Family History

Does your family story have a Ticknall connection?

  • /

    ,

    Thomas was born in Ticknall in 1825 to John and Elizabeth Dunnicliffe.[1] (Elizabeth was part of the vast Banton family of Ticknall; this wouldn’t be the only connection Thomas has with the Bantons.) The Dunnicliffes go back, as far as I can tell, to Thomas’s grandfather Samuel who was born in Ticknall in 1754. Thomas’s…

    Continue reading . .

  • /

    ,

    Martha and Thomas, both garden labourers, eventually become closely linked with one another, but each has a full life before they meet so we’ll look at each individually first. Martha Martha was born in 1805 in Ticknall to John and Sarah Saunders, one of 8 children.[1] Aged 21 in 1826 she married Samuel Hickinbotham, an…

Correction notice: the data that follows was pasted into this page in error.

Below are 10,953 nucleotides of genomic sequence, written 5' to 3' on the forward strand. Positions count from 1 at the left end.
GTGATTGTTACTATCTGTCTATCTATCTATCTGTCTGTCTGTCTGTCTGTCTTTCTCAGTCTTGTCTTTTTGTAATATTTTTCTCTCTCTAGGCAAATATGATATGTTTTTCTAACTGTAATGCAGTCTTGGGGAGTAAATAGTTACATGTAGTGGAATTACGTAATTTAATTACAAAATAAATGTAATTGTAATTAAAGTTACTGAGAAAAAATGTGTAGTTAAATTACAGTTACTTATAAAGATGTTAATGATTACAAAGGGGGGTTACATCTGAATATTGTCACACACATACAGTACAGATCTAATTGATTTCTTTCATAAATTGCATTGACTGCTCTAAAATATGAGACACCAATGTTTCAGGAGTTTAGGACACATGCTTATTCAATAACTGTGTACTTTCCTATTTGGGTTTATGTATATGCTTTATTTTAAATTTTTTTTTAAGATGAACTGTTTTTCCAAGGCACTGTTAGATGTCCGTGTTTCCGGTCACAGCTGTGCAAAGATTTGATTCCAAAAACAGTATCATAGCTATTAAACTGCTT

Continue reading . .

  • /

    ,

    Thomas was a Ticknall boy through and through, with the Mason line going back in the village to his g.g.grandfather, William in 1685.[1] Thomas as born in 1807 to Francis and Mary.[2] Like many of the men in Ticknall at the time, Francis was a Labourer.[3] Thomas followed his father and was a Labourer all…

    Continue reading . .

  • /

    , ,

    Who lived at Calke Abbey? Were they Harpurs, Crewes, or Harpur-Crewes? The truth is, they all did. Over almost 300 years, from 1622 when Mr Henry Harpur Esq., third son of Sir John Harpur of Swarkestone Hall moved to Calke House, or Caulk Hall (it wasn’t only the Harpur Crewe family who changed) they used…

    Continue reading . .

  • /

    ,